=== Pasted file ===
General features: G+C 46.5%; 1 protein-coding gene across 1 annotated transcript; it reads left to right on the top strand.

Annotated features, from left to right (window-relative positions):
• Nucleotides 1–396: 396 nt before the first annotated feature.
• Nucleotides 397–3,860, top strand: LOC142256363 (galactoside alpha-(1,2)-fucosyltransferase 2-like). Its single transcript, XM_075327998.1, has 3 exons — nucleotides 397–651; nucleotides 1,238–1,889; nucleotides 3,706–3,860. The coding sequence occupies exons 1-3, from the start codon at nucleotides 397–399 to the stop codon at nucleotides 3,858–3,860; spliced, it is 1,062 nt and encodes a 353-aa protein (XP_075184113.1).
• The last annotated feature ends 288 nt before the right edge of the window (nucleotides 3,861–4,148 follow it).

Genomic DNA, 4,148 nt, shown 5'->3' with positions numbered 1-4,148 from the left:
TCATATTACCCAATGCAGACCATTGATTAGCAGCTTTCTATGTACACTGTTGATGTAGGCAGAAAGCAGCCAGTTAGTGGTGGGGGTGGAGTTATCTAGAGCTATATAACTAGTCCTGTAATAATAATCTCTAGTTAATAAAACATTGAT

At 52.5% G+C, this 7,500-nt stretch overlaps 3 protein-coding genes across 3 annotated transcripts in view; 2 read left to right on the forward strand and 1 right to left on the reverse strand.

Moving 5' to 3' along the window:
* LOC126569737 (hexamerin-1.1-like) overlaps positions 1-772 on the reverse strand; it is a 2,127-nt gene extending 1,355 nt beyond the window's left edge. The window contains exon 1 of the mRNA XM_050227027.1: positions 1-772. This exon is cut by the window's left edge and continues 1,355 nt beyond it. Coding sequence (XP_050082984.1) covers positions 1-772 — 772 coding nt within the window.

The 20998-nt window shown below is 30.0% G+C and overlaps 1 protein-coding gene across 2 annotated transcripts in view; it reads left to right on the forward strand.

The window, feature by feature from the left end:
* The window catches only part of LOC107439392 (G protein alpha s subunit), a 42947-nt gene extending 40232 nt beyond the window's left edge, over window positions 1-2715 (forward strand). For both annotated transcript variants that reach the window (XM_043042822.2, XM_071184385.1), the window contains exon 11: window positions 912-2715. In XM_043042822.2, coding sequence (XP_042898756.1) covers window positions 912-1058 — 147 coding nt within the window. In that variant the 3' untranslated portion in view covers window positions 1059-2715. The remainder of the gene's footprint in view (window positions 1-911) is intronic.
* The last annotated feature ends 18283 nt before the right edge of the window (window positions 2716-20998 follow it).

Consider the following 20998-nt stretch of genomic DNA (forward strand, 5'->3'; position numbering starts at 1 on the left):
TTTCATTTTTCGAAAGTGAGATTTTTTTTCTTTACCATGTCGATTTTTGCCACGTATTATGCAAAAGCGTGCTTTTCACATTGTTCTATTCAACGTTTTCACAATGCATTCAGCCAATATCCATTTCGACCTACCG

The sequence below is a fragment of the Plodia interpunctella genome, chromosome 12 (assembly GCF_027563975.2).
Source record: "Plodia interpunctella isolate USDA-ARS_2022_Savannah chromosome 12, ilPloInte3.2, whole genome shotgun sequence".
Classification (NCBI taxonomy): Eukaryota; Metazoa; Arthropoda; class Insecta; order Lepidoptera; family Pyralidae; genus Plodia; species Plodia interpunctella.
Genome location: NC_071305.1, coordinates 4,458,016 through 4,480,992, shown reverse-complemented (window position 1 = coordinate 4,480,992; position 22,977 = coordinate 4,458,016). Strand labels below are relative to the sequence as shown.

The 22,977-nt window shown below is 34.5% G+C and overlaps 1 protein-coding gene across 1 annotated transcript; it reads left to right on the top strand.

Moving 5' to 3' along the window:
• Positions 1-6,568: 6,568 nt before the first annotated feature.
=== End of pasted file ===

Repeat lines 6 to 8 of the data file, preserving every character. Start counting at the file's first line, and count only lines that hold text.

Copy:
Genomic DNA, 4,148 nt, shown 5'->3' with positions numbered 1-4,148 from the left:
TCATATTACCCAATGCAGACCATTGATTAGCAGCTTTCTATGTACACTGTTGATGTAGGCAGAAAGCAGCCAGTTAGTGGTGGGGGTGGAGTTATCTAGAGCTATATAACTAGTCCTGTAATAATAATCTCTAGTTAATAAAACATTGAT

At 52.5% G+C, this 7,500-nt stretch overlaps 3 protein-coding genes across 3 annotated transcripts in view; 2 read left to right on the forward strand and 1 right to left on the reverse strand.